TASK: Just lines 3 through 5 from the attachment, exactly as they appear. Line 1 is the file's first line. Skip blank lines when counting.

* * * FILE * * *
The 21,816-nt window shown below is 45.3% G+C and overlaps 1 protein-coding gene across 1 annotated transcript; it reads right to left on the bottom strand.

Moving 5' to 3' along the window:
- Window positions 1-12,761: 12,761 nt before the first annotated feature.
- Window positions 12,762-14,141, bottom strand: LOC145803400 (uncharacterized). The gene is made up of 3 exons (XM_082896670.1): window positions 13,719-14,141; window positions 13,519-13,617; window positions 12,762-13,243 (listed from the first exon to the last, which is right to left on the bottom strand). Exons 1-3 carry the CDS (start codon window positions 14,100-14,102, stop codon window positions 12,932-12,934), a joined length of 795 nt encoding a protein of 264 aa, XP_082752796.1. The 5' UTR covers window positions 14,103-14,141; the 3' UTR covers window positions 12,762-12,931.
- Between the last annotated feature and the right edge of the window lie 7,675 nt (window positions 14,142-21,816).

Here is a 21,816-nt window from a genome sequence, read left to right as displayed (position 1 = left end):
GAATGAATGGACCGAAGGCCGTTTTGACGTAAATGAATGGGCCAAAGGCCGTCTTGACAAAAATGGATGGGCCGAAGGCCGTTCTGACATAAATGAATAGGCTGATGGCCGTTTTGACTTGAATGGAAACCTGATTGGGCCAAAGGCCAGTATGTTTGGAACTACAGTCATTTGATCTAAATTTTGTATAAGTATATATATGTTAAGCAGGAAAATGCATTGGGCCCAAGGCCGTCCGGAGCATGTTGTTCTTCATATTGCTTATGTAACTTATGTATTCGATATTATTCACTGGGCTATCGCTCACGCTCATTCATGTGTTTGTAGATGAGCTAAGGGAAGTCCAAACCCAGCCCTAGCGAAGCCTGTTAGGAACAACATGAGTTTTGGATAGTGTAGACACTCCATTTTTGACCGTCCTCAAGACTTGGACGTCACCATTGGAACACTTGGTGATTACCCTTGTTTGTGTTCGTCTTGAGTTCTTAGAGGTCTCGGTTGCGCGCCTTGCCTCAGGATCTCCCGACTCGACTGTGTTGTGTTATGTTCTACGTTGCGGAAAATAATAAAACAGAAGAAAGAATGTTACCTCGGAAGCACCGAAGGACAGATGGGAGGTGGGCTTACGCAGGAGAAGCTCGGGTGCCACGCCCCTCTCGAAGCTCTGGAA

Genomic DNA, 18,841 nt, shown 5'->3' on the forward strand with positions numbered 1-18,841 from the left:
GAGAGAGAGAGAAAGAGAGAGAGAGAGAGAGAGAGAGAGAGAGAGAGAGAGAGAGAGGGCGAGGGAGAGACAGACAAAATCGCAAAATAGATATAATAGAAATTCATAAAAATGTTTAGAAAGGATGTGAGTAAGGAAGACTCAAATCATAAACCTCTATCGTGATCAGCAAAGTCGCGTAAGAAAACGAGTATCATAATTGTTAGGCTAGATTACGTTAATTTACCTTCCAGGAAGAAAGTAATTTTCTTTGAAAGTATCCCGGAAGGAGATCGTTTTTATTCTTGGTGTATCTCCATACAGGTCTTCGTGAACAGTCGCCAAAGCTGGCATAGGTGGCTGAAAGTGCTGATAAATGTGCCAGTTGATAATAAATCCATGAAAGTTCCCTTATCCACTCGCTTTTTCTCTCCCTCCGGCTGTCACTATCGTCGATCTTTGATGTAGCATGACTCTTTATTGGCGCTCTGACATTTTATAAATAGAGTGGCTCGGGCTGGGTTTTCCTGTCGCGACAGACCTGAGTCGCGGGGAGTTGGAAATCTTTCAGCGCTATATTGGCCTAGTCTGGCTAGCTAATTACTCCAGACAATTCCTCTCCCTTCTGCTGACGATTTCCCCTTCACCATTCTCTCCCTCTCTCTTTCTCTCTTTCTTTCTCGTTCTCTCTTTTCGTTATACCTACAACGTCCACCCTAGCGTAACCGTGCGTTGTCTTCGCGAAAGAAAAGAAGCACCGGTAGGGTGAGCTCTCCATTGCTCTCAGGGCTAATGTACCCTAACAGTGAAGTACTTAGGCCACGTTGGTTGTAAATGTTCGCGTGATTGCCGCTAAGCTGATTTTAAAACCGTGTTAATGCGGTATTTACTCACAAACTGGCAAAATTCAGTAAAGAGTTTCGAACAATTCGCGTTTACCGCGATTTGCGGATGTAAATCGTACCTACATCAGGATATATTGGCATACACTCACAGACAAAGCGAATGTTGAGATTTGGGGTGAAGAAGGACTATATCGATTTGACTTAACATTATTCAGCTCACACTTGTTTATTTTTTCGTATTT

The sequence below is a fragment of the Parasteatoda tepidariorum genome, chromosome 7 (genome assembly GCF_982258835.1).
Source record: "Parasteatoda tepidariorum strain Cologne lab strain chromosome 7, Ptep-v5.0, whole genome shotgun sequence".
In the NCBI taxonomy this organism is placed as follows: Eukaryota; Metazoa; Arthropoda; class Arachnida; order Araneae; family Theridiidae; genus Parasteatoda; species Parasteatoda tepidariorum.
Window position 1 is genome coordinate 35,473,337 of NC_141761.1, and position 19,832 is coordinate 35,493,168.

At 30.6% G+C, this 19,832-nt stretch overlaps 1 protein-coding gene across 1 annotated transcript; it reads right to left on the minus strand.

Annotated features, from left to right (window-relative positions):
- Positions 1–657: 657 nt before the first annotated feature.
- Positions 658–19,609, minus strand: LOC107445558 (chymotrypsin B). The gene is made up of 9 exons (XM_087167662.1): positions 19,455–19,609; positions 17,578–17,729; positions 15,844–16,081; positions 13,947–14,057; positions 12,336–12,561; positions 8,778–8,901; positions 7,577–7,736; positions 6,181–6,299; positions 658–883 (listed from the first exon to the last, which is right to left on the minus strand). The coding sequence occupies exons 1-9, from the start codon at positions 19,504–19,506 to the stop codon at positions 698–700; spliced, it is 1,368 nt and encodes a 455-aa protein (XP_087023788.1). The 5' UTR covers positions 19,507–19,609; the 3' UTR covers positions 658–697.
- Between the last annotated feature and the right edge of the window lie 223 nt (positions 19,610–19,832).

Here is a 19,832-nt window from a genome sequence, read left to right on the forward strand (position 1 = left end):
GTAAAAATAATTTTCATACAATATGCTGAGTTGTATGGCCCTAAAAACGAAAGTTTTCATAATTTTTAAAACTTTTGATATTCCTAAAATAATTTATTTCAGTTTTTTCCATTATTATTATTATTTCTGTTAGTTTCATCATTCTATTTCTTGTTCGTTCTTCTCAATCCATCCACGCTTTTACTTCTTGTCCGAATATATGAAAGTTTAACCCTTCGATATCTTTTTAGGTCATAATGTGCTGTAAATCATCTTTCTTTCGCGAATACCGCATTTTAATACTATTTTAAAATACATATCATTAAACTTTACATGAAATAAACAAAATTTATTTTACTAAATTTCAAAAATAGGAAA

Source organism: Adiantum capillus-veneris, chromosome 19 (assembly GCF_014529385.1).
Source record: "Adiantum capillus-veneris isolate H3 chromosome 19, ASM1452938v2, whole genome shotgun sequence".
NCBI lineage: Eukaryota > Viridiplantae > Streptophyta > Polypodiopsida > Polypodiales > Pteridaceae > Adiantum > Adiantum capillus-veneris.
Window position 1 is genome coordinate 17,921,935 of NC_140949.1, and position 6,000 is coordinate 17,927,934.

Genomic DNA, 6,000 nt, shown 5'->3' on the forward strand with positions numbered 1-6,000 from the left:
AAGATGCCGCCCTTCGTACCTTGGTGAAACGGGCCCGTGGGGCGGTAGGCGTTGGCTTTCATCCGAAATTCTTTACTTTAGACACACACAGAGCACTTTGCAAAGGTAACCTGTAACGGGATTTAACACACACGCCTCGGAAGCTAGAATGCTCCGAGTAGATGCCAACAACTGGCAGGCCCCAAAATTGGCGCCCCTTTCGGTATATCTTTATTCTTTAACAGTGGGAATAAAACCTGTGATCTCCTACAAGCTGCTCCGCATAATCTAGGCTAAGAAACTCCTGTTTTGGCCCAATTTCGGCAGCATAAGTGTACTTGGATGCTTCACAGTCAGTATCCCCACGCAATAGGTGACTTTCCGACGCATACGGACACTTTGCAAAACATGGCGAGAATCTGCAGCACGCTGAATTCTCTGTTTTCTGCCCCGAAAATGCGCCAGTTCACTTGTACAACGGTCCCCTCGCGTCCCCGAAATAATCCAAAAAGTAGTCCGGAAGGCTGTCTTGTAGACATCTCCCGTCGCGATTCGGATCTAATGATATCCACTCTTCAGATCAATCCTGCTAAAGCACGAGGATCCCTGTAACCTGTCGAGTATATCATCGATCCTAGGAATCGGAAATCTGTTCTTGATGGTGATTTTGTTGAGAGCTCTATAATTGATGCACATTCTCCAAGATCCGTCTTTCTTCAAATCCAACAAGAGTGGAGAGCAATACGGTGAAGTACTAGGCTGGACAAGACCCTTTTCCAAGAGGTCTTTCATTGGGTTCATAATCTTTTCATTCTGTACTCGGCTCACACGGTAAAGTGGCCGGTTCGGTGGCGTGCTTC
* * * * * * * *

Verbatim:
- Window positions 1-12,761: 12,761 nt before the first annotated feature.
- Window positions 12,762-14,141, bottom strand: LOC145803400 (uncharacterized). The gene is made up of 3 exons (XM_082896670.1): window positions 13,719-14,141; window positions 13,519-13,617; window positions 12,762-13,243 (listed from the first exon to the last, which is right to left on the bottom strand). Exons 1-3 carry the CDS (start codon window positions 14,100-14,102, stop codon window positions 12,932-12,934), a joined length of 795 nt encoding a protein of 264 aa, XP_082752796.1. The 5' UTR covers window positions 14,103-14,141; the 3' UTR covers window positions 12,762-12,931.
- Between the last annotated feature and the right edge of the window lie 7,675 nt (window positions 14,142-21,816).